Life is messy. Evaluating things in terms of a single outcome, whether that be QALYs, £££s or whatever, is necessarily simplifying and restrictive. That’s not necessarily a bad thing, but we’d do well to bear it in mind. In this paper, Erik Nord sets out a kind of cost value analysis that does away with QALYs (gasp!). The author starts by outlining some familiar criticisms of the QALY approach, such as its failure to consider the inherent value of life and people’s differing reference points. Generally, I see these as features rather than bugs, and it isn’t QALYs themselves in the crosshairs here so much as cost-per-QALY analysis. The proposed method flips current practice by putting societal preferences about fair and efficient resource allocation before attaching values to the outcomes. As such, it acknowledges the fact that society’s preferences for gains in quality of life differ from those for gains in length of life. For example, society may prefer treating the more severely ill (independent of age) but also exhibit a ‘fair innings’ preference that is related to age. Thus, quality and quantity of life are disaggregated and the QALY is no more. A set of tables is presented that can be read to assess ‘value’ in alternative scenarios, given the assumptions set out in the paper. There is merit in the approach and a lot that I like about the possibilities of its use. But for me, the whole thing was made less attractive by the way it is presented in the paper. The author touts willingness to pay – for quality of life gains and for longevity gains – as the basis for value. Anything that makes resource allocation more dependent on willingness to pay values for things without a price (health, life) is a big no-no for me. But the method doesn’t depend on that. Furthermore, as is so often the case, most of the criticisms within relate to ways of using QALYs, rather than the fundamental basis for their estimation. This only weakens the argument for an alternative. But I can think of plenty of problems with QALYs, some of which might be addressed by this alternative approach. It’s unfortunate that the paper doesn’t outline how these more fundamental problems might be addressed. There may come a day when we do away with QALYs, and we may end up doing something similar to what’s outlined here, but we need to think harder about how this alternative is really better.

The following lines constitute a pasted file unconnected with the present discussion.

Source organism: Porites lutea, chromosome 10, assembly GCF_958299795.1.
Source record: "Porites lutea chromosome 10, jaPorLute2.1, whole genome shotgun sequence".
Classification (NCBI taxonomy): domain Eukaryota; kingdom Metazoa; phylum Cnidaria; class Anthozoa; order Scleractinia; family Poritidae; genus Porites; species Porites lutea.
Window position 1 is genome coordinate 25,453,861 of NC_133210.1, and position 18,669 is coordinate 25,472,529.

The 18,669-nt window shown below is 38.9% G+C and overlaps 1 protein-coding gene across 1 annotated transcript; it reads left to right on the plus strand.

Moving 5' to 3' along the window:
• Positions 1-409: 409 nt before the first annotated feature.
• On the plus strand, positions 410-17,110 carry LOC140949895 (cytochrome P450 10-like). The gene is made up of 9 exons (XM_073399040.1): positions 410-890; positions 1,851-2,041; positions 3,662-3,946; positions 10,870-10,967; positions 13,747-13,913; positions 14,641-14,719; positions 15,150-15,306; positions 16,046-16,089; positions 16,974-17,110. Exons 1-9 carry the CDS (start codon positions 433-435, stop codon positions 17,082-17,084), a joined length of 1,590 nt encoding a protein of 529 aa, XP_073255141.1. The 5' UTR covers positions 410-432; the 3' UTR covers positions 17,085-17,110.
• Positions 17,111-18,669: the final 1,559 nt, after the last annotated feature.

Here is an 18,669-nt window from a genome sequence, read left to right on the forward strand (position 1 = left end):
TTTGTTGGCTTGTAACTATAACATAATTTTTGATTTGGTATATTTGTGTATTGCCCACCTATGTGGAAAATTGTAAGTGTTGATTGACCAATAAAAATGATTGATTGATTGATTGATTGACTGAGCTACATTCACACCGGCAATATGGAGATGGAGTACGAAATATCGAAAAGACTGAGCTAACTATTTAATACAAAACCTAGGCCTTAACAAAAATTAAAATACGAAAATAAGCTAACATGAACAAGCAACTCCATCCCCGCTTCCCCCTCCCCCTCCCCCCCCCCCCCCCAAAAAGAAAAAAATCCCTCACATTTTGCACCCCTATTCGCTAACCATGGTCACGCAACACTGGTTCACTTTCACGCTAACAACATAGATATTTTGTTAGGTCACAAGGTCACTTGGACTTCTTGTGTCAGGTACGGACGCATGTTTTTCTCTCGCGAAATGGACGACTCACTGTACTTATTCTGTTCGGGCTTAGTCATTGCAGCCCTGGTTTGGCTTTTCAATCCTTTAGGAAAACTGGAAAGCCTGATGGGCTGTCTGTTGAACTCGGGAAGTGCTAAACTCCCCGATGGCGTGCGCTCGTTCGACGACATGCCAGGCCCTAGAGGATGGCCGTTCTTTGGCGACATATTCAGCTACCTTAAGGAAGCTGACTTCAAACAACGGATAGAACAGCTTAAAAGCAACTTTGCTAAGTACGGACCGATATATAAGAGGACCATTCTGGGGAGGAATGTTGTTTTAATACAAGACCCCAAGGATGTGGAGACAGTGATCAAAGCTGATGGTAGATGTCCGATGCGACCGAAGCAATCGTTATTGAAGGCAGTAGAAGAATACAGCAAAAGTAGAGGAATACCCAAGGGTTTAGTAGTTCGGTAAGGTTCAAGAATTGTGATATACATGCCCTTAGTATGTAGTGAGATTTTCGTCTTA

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How to cite The Academic Health Economists’ Blog

Occasionally we get emails from people who would like to cite our blog posts. Usually, these requests are framed as ‘is this going to be published in a journal?’. It’s no surprise that people are more comfortable citing the traditional academic literature. But researchers are increasingly citing blog posts. Indeed, some of our blog posts have been cited in published academic literature.

There are plenty of guides out there for citing blog posts. You may like to refer to them for specific formatting styles. Cite This For Me is a useful tool for generating references in a variety of styles. Here I’d like to provide a few specific recommendations for citing posts from this blog.

1. Cite the author

Our blog posts are written by lots of different authors, not by ‘the blog’. The author’s name – assuming they have not claimed anonymity – will appear at the top of the blog post. Let’s take a recent example. To start with, your citation should look something like:

Watson, S. (2017). Variations in NHS admissions at a glance. The Academic Health Economists’ Blog. Available at: https://aheblog.com/2017/01/25/variations-in-nhs-admissions-at-a-glance/ [Accessed 8 Mar. 2017].